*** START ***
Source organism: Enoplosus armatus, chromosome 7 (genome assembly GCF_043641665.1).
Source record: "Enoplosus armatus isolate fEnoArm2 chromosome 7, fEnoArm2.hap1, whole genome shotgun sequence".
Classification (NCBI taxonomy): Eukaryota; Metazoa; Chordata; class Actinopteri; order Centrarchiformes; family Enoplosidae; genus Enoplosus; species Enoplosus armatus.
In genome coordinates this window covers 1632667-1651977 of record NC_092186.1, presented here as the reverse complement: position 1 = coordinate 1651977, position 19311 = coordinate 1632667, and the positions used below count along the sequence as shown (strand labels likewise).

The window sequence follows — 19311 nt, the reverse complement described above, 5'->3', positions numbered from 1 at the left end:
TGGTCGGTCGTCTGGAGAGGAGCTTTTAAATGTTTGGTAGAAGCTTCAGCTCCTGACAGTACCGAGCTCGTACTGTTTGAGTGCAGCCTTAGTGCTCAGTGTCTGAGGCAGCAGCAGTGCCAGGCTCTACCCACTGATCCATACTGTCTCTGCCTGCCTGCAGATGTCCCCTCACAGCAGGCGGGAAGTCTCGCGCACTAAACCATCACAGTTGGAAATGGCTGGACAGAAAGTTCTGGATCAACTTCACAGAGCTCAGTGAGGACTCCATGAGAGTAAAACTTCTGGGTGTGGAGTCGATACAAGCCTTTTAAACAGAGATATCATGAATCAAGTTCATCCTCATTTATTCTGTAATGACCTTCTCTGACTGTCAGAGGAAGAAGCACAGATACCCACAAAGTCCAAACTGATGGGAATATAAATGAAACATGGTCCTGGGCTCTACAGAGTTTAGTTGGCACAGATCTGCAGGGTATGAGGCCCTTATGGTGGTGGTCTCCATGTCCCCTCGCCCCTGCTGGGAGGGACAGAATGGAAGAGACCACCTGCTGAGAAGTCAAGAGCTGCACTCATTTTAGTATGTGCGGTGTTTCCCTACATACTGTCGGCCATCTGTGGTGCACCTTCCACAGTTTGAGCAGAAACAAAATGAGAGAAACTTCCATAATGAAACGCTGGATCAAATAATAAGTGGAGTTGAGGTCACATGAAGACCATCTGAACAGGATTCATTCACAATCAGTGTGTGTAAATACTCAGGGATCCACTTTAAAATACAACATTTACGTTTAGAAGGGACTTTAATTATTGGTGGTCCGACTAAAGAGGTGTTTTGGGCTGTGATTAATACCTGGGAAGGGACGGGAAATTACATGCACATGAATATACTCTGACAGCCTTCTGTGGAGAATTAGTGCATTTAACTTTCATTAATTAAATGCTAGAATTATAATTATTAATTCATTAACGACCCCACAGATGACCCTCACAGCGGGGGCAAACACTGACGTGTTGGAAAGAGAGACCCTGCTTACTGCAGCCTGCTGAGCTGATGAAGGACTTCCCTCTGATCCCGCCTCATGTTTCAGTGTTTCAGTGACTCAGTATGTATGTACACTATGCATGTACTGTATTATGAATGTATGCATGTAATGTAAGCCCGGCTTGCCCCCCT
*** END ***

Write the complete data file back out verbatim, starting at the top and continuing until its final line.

Source organism: Enoplosus armatus, chromosome 7 (genome assembly GCF_043641665.1).
Source record: "Enoplosus armatus isolate fEnoArm2 chromosome 7, fEnoArm2.hap1, whole genome shotgun sequence".
Classification (NCBI taxonomy): Eukaryota; Metazoa; Chordata; class Actinopteri; order Centrarchiformes; family Enoplosidae; genus Enoplosus; species Enoplosus armatus.
In genome coordinates this window covers 1632667-1651977 of record NC_092186.1, presented here as the reverse complement: position 1 = coordinate 1651977, position 19311 = coordinate 1632667, and the positions used below count along the sequence as shown (strand labels likewise).

The window sequence follows — 19311 nt, the reverse complement described above, 5'->3', positions numbered from 1 at the left end:
TGGTCGGTCGTCTGGAGAGGAGCTTTTAAATGTTTGGTAGAAGCTTCAGCTCCTGACAGTACCGAGCTCGTACTGTTTGAGTGCAGCCTTAGTGCTCAGTGTCTGAGGCAGCAGCAGTGCCAGGCTCTACCCACTGATCCATACTGTCTCTGCCTGCCTGCAGATGTCCCCTCACAGCAGGCGGGAAGTCTCGCGCACTAAACCATCACAGTTGGAAATGGCTGGACAGAAAGTTCTGGATCAACTTCACAGAGCTCAGTGAGGACTCCATGAGAGTAAAACTTCTGGGTGTGGAGTCGATACAAGCCTTTTAAACAGAGATATCATGAATCAAGTTCATCCTCATTTATTCTGTAATGACCTTCTCTGACTGTCAGAGGAAGAAGCACAGATACCCACAAAGTCCAAACTGATGGGAATATAAATGAAACATGGTCCTGGGCTCTACAGAGTTTAGTTGGCACAGATCTGCAGGGTATGAGGCCCTTATGGTGGTGGTCTCCATGTCCCCTCGCCCCTGCTGGGAGGGACAGAATGGAAGAGACCACCTGCTGAGAAGTCAAGAGCTGCACTCATTTTAGTATGTGCGGTGTTTCCCTACATACTGTCGGCCATCTGTGGTGCACCTTCCACAGTTTGAGCAGAAACAAAATGAGAGAAACTTCCATAATGAAACGCTGGATCAAATAATAAGTGGAGTTGAGGTCACATGAAGACCATCTGAACAGGATTCATTCACAATCAGTGTGTGTAAATACTCAGGGATCCACTTTAAAATACAACATTTACGTTTAGAAGGGACTTTAATTATTGGTGGTCCGACTAAAGAGGTGTTTTGGGCTGTGATTAATACCTGGGAAGGGACGGGAAATTACATGCACATGAATATACTCTGACAGCCTTCTGTGGAGAATTAGTGCATTTAACTTTCATTAATTAAATGCTAGAATTATAATTATTAATTCATTAACGACCCCACAGATGACCCTCACAGCGGGGGCAAACACTGACGTGTTGGAAAGAGAGACCCTGCTTACTGCAGCCTGCTGAGCTGATGAAGGACTTCCCTCTGATCCCGCCTCATGTTTCAGTGTTTCAGTGACTCAGTATGTATGTACACTATGCATGTACTGTATTATGAATGTATGCATGTAATGTAAGCCCGGCTTGCCCCCCT